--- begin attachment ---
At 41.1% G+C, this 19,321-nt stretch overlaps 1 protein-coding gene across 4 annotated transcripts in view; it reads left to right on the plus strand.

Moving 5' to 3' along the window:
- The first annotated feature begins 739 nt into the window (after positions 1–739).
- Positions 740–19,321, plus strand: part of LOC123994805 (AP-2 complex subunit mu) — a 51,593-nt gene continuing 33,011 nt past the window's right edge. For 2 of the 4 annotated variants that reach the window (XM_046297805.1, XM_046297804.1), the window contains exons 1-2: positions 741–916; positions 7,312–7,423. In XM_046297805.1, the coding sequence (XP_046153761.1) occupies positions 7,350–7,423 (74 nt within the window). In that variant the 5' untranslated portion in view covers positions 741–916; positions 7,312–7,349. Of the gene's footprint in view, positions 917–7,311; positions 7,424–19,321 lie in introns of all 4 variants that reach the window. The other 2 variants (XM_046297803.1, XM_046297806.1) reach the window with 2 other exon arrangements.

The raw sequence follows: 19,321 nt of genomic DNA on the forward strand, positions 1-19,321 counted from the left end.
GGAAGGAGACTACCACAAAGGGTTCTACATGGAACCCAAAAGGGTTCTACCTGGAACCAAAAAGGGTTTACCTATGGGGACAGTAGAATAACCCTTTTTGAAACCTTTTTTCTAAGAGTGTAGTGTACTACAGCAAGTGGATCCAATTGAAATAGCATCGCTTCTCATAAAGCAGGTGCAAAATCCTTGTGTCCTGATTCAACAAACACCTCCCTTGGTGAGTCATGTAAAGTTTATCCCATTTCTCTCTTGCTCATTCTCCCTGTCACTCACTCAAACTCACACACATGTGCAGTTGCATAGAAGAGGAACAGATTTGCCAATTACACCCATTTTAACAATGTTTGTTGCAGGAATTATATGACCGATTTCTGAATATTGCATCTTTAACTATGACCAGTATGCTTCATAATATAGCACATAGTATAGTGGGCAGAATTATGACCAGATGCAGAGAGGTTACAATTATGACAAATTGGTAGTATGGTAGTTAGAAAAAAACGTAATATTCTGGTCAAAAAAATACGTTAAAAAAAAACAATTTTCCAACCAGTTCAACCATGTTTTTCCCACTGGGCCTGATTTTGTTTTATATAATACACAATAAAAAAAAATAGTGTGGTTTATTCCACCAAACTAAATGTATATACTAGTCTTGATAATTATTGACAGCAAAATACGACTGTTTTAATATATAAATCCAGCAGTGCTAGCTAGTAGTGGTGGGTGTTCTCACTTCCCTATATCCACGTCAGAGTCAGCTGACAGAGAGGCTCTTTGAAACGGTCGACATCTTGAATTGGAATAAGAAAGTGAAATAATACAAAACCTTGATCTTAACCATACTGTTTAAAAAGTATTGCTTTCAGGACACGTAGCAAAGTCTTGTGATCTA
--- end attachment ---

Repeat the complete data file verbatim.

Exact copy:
At 41.1% G+C, this 19,321-nt stretch overlaps 1 protein-coding gene across 4 annotated transcripts in view; it reads left to right on the plus strand.

Moving 5' to 3' along the window:
- The first annotated feature begins 739 nt into the window (after positions 1–739).
- Positions 740–19,321, plus strand: part of LOC123994805 (AP-2 complex subunit mu) — a 51,593-nt gene continuing 33,011 nt past the window's right edge. For 2 of the 4 annotated variants that reach the window (XM_046297805.1, XM_046297804.1), the window contains exons 1-2: positions 741–916; positions 7,312–7,423. In XM_046297805.1, the coding sequence (XP_046153761.1) occupies positions 7,350–7,423 (74 nt within the window). In that variant the 5' untranslated portion in view covers positions 741–916; positions 7,312–7,349. Of the gene's footprint in view, positions 917–7,311; positions 7,424–19,321 lie in introns of all 4 variants that reach the window. The other 2 variants (XM_046297803.1, XM_046297806.1) reach the window with 2 other exon arrangements.

The raw sequence follows: 19,321 nt of genomic DNA on the forward strand, positions 1-19,321 counted from the left end.
GGAAGGAGACTACCACAAAGGGTTCTACATGGAACCCAAAAGGGTTCTACCTGGAACCAAAAAGGGTTTACCTATGGGGACAGTAGAATAACCCTTTTTGAAACCTTTTTTCTAAGAGTGTAGTGTACTACAGCAAGTGGATCCAATTGAAATAGCATCGCTTCTCATAAAGCAGGTGCAAAATCCTTGTGTCCTGATTCAACAAACACCTCCCTTGGTGAGTCATGTAAAGTTTATCCCATTTCTCTCTTGCTCATTCTCCCTGTCACTCACTCAAACTCACACACATGTGCAGTTGCATAGAAGAGGAACAGATTTGCCAATTACACCCATTTTAACAATGTTTGTTGCAGGAATTATATGACCGATTTCTGAATATTGCATCTTTAACTATGACCAGTATGCTTCATAATATAGCACATAGTATAGTGGGCAGAATTATGACCAGATGCAGAGAGGTTACAATTATGACAAATTGGTAGTATGGTAGTTAGAAAAAAACGTAATATTCTGGTCAAAAAAATACGTTAAAAAAAAACAATTTTCCAACCAGTTCAACCATGTTTTTCCCACTGGGCCTGATTTTGTTTTATATAATACACAATAAAAAAAAATAGTGTGGTTTATTCCACCAAACTAAATGTATATACTAGTCTTGATAATTATTGACAGCAAAATACGACTGTTTTAATATATAAATCCAGCAGTGCTAGCTAGTAGTGGTGGGTGTTCTCACTTCCCTATATCCACGTCAGAGTCAGCTGACAGAGAGGCTCTTTGAAACGGTCGACATCTTGAATTGGAATAAGAAAGTGAAATAATACAAAACCTTGATCTTAACCATACTGTTTAAAAAGTATTGCTTTCAGGACACGTAGCAAAGTCTTGTGATCTA